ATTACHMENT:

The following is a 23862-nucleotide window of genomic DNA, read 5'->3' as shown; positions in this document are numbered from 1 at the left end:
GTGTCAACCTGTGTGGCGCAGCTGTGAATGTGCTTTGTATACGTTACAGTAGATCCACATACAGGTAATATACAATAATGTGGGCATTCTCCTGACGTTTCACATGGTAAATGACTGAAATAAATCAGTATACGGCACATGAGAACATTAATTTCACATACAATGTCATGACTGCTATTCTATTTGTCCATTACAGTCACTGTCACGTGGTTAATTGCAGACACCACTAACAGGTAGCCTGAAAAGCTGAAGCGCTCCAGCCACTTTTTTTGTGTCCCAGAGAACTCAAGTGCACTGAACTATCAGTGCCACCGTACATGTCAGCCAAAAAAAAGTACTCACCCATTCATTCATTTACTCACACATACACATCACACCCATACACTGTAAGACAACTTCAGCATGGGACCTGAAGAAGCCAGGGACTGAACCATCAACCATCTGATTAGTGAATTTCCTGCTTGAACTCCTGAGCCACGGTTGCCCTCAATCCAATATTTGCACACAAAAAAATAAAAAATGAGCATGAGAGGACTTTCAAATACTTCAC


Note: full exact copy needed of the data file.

The following is a 23862-nucleotide window of genomic DNA, read 5'->3' as shown; positions in this document are numbered from 1 at the left end:
GTGTCAACCTGTGTGGCGCAGCTGTGAATGTGCTTTGTATACGTTACAGTAGATCCACATACAGGTAATATACAATAATGTGGGCATTCTCCTGACGTTTCACATGGTAAATGACTGAAATAAATCAGTATACGGCACATGAGAACATTAATTTCACATACAATGTCATGACTGCTATTCTATTTGTCCATTACAGTCACTGTCACGTGGTTAATTGCAGACACCACTAACAGGTAGCCTGAAAAGCTGAAGCGCTCCAGCCACTTTTTTTGTGTCCCAGAGAACTCAAGTGCACTGAACTATCAGTGCCACCGTACATGTCAGCCAAAAAAAAGTACTCACCCATTCATTCATTTACTCACACATACACATCACACCCATACACTGTAAGACAACTTCAGCATGGGACCTGAAGAAGCCAGGGACTGAACCATCAACCATCTGATTAGTGAATTTCCTGCTTGAACTCCTGAGCCACGGTTGCCCTCAATCCAATATTTGCACACAAAAAAATAAAAAATGAGCATGAGAGGACTTTCAAATACTTCAC